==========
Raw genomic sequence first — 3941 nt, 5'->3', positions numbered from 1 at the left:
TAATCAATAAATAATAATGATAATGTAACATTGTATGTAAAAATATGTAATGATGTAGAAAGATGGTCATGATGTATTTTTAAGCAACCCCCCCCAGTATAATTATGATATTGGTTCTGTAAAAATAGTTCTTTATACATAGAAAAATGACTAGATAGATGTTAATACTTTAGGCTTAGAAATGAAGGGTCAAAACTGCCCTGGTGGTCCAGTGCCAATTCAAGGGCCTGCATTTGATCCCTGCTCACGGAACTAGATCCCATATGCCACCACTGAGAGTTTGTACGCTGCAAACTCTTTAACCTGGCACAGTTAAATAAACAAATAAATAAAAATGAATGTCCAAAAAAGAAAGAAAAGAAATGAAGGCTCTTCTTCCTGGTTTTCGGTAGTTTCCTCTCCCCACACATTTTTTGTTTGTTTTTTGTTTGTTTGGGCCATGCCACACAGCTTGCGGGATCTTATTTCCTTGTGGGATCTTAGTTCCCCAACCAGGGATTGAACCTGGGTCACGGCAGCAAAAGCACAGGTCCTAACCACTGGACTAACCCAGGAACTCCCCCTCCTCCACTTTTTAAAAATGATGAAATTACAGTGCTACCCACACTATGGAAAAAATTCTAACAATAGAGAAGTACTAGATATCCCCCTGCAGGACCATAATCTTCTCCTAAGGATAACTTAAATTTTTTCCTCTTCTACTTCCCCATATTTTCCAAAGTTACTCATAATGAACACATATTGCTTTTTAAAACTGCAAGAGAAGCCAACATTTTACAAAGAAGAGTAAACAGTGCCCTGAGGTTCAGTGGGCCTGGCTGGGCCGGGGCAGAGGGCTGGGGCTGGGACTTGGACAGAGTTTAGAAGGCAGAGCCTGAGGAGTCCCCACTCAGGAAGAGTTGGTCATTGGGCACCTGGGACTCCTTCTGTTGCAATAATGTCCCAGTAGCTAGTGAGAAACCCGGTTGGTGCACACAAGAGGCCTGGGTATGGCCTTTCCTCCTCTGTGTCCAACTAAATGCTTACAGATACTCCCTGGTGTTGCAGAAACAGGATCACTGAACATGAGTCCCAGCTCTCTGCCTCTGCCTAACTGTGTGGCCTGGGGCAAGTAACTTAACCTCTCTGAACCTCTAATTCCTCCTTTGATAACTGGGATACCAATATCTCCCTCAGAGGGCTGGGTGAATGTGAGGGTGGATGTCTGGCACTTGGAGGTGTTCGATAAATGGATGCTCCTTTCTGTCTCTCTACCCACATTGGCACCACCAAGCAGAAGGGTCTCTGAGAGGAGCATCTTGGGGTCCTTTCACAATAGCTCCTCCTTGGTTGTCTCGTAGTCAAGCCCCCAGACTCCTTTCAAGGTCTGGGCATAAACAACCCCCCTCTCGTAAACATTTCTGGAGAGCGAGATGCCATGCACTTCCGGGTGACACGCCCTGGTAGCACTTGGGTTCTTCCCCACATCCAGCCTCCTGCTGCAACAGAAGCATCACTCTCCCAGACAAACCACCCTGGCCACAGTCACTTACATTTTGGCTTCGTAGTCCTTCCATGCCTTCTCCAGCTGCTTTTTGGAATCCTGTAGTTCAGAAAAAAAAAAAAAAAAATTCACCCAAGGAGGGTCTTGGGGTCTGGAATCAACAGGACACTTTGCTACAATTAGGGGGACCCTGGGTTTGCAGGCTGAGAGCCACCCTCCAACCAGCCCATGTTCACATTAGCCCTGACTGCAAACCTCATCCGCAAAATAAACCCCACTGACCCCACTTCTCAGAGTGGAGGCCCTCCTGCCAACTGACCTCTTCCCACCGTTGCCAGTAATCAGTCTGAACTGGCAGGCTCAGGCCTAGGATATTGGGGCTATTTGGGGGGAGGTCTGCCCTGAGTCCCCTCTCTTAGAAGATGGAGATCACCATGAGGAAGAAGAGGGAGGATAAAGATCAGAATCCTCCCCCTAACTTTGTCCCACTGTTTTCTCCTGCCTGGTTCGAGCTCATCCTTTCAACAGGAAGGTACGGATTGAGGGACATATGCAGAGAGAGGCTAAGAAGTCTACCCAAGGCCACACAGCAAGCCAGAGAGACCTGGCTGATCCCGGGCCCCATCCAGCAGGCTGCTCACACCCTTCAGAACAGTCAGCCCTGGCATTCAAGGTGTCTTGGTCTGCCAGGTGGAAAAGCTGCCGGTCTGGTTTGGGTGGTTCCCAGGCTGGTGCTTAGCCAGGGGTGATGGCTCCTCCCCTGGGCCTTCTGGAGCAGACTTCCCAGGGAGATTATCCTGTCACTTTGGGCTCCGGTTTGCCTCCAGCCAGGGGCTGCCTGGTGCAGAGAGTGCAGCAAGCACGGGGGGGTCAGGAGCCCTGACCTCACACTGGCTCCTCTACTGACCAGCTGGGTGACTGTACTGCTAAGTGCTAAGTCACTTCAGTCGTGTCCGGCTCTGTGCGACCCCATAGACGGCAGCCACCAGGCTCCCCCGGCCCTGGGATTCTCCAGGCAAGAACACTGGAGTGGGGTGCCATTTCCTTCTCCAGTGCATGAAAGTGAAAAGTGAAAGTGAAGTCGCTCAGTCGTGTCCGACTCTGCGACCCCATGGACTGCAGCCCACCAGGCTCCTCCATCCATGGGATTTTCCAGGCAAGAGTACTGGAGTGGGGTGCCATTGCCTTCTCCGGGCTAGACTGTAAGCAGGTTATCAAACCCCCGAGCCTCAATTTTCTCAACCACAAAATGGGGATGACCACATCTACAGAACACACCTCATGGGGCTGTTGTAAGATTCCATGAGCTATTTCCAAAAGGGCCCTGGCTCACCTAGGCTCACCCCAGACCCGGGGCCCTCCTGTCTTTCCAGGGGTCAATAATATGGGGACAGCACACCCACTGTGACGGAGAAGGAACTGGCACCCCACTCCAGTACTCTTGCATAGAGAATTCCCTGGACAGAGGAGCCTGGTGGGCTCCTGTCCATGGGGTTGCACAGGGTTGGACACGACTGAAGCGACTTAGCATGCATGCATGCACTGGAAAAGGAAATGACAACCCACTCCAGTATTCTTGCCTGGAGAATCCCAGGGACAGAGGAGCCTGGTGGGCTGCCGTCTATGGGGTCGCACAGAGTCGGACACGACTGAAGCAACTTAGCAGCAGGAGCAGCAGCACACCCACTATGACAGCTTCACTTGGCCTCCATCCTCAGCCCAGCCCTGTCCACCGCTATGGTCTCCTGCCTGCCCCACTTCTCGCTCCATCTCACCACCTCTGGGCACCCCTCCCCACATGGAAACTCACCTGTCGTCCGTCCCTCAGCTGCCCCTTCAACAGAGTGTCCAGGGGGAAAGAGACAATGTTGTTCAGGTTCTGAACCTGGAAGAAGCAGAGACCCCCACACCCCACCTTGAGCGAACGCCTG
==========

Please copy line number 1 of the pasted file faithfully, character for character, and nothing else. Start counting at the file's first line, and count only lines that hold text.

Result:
Raw genomic sequence first — 3941 nt, 5'->3', positions numbered from 1 at the left: